Microphysical and radiative evolution of aerosol plumes over the tropical North Atlantic Ocean

Timothy J. Garrett, Lynn M. Russell, V. Ramaswamy, Steven F. Maria, Barry J. Huebert

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Abstract

Over the tropical North Atlantic Ocean in the summer, plumes of aerosol extend from Saharan Africa to the Caribbean. The microphysical and radiative evolution of such plumes is studied using a Lagrangian column model and measurements obtained near the west coast of Africa (during the second Aerosol Characterization Experiment [ACE-2]) and the Caribbean Sea (during the Passing Efficiency of the Low Turbulence Inlet [PELTI] experiment). Mass and scattering in the plumes can be separated into two layers that overlay one another over much of the Atlantic Ocean. Mineral dust dominates in the lower free troposphere, and sea-salt aerosol dominates in the boundary layer. Carbonaceous, sulfate, and nitrate (CSN) aerosols are a minor component of mass but contribute significantly to total column optical depth. Combined, CSN aerosols and sea-salt contribute to more than half of total aerosol clear-sky shortwave forcing associated with such plumes. Satellite and model data suggest that the reduction of plume forcing between the African coastline and the Caribbean is less than ∼20%. The reduction is due principally to settling of large dust particles and atmospheric subsidence; however, the reduction of forcing remains small because (a) boundary layer trade winds provide a steady source of sea-salt, (b) dust particles are initially elevated 2.5-5.5 km from the surface and therefore have long settling distances before removal, and (c) small CSN and dust particles in the free troposphere have high specific extinction and lack significant removal processes. Measurements and climatology suggest that the CSN aerosols in the free troposphere are anthropogenic pollution from Europe.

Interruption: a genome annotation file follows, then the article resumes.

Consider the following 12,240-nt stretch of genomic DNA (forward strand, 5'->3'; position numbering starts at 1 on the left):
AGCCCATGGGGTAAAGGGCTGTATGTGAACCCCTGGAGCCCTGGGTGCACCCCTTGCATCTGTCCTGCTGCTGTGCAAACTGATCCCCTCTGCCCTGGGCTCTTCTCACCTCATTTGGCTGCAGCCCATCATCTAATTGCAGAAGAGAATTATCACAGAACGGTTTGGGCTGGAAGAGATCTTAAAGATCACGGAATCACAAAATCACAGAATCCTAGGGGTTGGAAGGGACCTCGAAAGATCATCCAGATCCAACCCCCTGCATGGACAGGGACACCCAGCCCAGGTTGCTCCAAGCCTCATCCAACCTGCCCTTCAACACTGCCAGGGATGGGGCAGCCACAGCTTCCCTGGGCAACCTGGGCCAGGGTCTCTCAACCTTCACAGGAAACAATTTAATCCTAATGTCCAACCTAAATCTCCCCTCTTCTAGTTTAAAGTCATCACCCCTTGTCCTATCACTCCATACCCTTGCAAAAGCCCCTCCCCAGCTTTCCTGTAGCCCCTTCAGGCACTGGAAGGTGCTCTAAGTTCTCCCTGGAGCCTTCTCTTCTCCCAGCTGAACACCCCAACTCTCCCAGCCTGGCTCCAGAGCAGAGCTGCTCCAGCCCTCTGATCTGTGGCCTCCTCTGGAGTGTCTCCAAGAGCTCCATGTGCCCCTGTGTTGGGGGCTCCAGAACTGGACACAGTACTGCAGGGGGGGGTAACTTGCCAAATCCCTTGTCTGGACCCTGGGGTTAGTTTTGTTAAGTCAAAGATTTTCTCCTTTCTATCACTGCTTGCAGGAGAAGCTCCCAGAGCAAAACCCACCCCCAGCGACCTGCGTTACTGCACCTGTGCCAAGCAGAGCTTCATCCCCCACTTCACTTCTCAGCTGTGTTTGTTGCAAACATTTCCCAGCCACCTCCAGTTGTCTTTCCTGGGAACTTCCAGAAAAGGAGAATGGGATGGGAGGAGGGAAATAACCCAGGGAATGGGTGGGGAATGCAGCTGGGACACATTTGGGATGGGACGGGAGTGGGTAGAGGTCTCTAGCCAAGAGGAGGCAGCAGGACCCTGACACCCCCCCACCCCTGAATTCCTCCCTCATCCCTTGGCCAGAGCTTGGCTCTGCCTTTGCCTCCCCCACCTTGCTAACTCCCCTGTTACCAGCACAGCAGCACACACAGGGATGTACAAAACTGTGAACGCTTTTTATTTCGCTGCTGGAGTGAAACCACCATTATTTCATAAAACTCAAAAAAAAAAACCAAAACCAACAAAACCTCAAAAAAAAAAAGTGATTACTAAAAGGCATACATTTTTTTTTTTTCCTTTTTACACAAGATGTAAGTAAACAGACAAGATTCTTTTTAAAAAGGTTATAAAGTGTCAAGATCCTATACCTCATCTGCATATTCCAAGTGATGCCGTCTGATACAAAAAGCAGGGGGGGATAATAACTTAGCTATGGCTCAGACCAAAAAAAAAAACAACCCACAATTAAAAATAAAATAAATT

Original languageEnglish (US)
Pages (from-to)AAC 11-1 AAC 11-16
JournalJournal of Geophysical Research: Atmospheres
Volume108
Issue number1
DOIs
StatePublished - Jan 16 2003

All Science Journal Classification (ASJC) codes

  • Geophysics
  • Forestry
  • Oceanography
  • Aquatic Science
  • Ecology
  • Water Science and Technology
  • Soil Science
  • Geochemistry and Petrology
  • Earth-Surface Processes
  • Atmospheric Science
  • Earth and Planetary Sciences (miscellaneous)
  • Space and Planetary Science
  • Palaeontology

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